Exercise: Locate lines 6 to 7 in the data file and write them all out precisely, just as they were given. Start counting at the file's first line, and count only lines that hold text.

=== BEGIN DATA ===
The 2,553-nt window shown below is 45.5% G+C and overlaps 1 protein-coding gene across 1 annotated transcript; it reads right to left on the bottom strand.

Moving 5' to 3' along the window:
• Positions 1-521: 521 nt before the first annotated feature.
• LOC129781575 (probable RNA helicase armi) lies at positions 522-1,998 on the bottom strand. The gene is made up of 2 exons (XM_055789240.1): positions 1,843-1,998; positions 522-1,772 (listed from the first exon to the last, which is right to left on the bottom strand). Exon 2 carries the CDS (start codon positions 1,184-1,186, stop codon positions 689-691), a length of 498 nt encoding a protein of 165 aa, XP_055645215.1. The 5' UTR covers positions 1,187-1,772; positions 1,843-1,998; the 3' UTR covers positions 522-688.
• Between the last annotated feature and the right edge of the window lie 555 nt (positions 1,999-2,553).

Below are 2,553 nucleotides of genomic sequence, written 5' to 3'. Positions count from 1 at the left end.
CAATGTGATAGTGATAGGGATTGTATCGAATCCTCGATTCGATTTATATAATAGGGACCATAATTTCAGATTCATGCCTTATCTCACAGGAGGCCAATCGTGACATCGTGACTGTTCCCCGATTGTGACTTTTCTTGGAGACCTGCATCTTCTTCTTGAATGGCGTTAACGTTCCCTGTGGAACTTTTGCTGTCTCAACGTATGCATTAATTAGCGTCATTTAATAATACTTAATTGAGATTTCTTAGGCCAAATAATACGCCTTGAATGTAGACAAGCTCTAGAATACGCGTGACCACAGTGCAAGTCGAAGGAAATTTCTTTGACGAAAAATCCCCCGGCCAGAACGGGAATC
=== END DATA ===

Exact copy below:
Below are 2,553 nucleotides of genomic sequence, written 5' to 3'. Positions count from 1 at the left end.
CAATGTGATAGTGATAGGGATTGTATCGAATCCTCGATTCGATTTATATAATAGGGACCATAATTTCAGATTCATGCCTTATCTCACAGGAGGCCAATCGTGACATCGTGACTGTTCCCCGATTGTGACTTTTCTTGGAGACCTGCATCTTCTTCTTGAATGGCGTTAACGTTCCCTGTGGAACTTTTGCTGTCTCAACGTATGCATTAATTAGCGTCATTTAATAATACTTAATTGAGATTTCTTAGGCCAAATAATACGCCTTGAATGTAGACAAGCTCTAGAATACGCGTGACCACAGTGCAAGTCGAAGGAAATTTCTTTGACGAAAAATCCCCCGGCCAGAACGGGAATC